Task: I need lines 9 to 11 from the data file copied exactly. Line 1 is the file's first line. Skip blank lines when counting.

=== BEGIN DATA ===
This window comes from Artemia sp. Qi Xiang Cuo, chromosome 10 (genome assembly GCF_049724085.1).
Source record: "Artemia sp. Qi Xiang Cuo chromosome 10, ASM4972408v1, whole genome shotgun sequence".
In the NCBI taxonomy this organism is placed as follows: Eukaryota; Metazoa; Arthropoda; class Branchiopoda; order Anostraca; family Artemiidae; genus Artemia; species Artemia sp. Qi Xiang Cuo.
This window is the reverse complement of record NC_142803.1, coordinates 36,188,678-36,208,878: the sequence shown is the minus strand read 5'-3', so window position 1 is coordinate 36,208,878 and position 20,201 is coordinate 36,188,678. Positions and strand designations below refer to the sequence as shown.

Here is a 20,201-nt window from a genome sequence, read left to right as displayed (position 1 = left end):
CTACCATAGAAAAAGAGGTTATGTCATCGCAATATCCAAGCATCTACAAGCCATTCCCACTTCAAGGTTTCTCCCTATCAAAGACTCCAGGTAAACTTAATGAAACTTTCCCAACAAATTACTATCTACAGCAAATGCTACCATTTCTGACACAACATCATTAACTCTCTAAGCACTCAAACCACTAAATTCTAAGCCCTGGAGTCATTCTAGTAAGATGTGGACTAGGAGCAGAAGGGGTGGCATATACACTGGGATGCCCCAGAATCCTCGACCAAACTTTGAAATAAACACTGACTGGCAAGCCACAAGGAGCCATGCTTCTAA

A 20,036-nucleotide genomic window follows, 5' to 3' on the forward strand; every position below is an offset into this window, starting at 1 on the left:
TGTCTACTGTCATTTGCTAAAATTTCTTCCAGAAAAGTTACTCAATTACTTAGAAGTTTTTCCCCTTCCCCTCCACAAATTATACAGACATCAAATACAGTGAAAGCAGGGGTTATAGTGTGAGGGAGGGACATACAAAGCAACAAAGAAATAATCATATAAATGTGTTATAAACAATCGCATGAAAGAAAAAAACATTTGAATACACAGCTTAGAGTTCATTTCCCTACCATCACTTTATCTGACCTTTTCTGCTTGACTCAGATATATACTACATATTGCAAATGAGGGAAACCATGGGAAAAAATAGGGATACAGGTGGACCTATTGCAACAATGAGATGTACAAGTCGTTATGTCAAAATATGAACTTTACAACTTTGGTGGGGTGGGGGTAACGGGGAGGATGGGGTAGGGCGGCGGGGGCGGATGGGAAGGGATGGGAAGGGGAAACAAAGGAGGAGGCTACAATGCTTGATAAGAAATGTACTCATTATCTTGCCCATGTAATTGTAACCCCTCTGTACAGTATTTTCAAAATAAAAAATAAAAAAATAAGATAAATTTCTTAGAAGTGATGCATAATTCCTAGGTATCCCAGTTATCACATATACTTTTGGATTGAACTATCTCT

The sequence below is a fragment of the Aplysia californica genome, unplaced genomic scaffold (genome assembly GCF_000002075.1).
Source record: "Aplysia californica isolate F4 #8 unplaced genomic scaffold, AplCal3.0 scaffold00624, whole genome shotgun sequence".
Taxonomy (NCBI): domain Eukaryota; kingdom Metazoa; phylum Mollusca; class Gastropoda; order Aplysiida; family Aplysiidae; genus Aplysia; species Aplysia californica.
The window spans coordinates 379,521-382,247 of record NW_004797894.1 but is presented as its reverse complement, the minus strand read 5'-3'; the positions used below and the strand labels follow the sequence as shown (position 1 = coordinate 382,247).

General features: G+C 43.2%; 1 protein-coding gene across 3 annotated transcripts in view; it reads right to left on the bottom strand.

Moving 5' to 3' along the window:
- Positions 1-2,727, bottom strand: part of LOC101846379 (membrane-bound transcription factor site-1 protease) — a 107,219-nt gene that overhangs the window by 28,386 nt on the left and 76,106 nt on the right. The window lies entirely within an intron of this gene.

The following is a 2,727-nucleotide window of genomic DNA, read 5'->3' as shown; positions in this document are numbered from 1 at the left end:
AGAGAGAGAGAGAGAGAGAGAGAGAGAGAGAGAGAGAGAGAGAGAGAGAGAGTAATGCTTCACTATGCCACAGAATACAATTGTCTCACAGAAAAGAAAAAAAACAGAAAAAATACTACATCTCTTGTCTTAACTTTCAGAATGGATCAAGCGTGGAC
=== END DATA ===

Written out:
The sequence below is a fragment of the Aplysia californica genome, unplaced genomic scaffold (genome assembly GCF_000002075.1).
Source record: "Aplysia californica isolate F4 #8 unplaced genomic scaffold, AplCal3.0 scaffold00624, whole genome shotgun sequence".
Taxonomy (NCBI): domain Eukaryota; kingdom Metazoa; phylum Mollusca; class Gastropoda; order Aplysiida; family Aplysiidae; genus Aplysia; species Aplysia californica.